Richardson adds that scuba diving helps soothe the nervous system, thanks to more mindful breathing methods.

“Think about it. You're particularly conscious of your breathing while scuba diving,” Richardson explains. “Unlike time spent above the surface in which we are often too distracted to focus on the breath, you are back to your primal functions, which can improve relaxation as well as your physical and mental function.”

In addition to therapeutic psychological and physical attributes, Richardson says there’s a Zen quality to scuba diving that ties into healing and stress relief.

“A big part of diving is self-healing from awareness and observation,” Richardson says. “Divers quickly discover the experience is all about slowing down and being present, which ties into well-being. If we can get more people being conscious of that, and diving together in groups, humanity can begin to heal collectively.”

Richardson adds that diving can improve moods and sleep patterns, further reducing stressors.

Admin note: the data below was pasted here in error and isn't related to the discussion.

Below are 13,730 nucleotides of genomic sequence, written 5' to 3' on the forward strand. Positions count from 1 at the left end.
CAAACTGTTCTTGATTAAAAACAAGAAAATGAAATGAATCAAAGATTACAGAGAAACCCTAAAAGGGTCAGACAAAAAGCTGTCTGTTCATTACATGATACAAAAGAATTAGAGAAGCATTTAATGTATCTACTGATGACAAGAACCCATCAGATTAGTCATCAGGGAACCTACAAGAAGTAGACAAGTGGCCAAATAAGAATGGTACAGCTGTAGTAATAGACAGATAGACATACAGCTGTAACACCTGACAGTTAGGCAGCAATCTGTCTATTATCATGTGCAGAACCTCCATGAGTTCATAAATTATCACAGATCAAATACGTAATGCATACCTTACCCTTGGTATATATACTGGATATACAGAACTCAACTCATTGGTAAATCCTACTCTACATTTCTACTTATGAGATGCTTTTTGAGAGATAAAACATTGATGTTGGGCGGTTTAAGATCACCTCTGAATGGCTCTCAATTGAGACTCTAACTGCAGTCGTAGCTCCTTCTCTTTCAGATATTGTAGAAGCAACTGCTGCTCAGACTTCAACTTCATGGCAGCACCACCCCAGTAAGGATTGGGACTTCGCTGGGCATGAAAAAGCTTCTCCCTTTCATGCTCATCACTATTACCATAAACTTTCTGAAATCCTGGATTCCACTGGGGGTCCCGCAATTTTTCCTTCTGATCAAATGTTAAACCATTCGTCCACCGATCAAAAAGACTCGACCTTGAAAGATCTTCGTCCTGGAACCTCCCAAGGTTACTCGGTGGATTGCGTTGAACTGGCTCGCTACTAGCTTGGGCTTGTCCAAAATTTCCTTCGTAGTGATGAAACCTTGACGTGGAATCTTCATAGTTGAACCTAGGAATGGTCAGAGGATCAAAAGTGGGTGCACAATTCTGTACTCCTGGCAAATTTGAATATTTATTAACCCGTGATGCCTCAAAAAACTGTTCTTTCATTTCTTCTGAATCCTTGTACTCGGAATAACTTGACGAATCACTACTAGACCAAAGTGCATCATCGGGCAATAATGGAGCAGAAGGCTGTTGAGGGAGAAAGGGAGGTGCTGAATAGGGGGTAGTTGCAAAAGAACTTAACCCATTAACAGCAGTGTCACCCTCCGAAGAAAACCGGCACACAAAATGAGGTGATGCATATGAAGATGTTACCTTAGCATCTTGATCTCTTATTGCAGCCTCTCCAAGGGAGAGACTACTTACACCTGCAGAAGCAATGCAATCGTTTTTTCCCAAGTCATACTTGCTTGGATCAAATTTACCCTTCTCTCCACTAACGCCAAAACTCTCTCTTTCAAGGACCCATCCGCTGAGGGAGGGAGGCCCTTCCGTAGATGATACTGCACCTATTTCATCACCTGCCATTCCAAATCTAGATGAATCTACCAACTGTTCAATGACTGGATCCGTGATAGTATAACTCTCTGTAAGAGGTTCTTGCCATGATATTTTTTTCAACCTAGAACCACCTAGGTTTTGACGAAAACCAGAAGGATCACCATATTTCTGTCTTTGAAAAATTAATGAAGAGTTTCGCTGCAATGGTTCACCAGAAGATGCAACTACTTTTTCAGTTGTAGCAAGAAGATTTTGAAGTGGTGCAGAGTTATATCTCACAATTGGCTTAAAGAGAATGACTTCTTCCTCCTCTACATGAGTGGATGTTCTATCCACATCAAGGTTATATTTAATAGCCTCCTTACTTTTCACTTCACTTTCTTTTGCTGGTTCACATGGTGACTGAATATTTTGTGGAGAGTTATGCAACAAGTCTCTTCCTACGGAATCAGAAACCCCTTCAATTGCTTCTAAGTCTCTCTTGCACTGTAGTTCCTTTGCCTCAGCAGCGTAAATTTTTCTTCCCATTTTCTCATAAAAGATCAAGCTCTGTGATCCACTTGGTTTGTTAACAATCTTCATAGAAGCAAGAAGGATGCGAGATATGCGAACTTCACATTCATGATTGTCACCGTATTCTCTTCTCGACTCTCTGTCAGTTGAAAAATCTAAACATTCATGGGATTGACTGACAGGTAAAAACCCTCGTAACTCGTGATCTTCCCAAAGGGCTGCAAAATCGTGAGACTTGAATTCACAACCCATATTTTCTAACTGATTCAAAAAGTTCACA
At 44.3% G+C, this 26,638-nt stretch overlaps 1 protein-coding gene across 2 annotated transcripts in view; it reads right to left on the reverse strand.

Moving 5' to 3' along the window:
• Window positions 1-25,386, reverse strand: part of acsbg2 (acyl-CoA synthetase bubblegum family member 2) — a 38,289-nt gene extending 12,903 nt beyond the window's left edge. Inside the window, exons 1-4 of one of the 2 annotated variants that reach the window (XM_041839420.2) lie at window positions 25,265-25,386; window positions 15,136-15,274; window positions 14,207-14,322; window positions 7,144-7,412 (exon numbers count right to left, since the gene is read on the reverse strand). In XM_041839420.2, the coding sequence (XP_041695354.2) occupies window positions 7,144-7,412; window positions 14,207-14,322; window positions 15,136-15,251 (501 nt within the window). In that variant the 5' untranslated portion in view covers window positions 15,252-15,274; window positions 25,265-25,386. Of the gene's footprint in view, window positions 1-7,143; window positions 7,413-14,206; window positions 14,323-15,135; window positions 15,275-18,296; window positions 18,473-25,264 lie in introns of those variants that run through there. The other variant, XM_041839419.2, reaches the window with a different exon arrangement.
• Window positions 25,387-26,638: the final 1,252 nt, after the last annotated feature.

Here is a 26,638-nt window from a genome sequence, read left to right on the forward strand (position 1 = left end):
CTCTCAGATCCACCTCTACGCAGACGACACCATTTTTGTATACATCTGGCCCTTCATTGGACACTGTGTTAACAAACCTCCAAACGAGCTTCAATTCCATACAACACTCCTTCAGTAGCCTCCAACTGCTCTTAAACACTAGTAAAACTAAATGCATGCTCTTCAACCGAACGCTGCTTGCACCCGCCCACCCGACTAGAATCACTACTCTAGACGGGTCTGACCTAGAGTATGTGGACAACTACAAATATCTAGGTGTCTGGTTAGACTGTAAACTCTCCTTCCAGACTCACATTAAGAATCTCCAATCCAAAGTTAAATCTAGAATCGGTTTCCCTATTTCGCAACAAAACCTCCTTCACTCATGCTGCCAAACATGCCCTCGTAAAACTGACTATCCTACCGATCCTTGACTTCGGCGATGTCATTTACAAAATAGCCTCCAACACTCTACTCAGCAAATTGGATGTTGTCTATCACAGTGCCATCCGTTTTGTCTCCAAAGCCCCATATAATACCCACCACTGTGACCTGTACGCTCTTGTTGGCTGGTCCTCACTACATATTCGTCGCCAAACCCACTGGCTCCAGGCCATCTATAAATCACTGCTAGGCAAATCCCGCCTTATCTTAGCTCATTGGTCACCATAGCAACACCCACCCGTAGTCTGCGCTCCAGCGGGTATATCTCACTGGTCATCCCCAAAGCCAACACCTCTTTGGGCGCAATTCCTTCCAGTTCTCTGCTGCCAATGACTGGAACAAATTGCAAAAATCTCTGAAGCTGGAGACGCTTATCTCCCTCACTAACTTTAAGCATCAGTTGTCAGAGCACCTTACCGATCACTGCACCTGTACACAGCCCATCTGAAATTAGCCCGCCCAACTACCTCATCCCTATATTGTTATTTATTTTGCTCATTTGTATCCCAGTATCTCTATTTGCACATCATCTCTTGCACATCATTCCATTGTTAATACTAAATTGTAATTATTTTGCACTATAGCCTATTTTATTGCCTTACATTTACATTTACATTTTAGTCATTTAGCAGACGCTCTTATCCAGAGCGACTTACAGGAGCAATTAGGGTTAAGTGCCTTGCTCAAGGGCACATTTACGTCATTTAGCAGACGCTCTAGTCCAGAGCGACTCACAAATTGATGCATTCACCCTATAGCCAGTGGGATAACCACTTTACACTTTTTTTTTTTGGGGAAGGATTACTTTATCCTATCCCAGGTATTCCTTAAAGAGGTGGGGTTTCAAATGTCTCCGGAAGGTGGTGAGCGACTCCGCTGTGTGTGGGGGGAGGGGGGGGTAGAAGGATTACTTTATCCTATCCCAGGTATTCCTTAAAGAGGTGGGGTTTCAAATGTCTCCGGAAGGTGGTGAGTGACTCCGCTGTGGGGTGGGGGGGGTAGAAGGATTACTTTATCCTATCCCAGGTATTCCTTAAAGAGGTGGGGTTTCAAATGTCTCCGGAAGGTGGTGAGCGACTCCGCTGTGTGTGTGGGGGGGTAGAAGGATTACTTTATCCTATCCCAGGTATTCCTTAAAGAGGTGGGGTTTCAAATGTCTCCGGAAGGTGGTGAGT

PADI’s Push for Healing and Health

“Whoever thought that diving would be a physical and psychological therapy? It turns out it is,” Richardson says, citing the Johns Hopkins work. “People feel a little glowy when they come out of a dive, and tired, and ready to take a nap and all the rest, and that's just mellowing out and taking pause. That's from an interaction with the environment, which brings us back in mind, in place, which in our busy lives we tend to forget about.”

Preliminary studies indicate that diving results in “significant improvement in muscle movement, and increased sensitivity to touch,” PADI reports. “Could the lack of gravitational pressures and holistic benefits of close contact with nature someday yield a miracle cure for those with injuries previously considered untreatable? Time — and creative thinkers willing to think outside the box and below the surface — will tell.”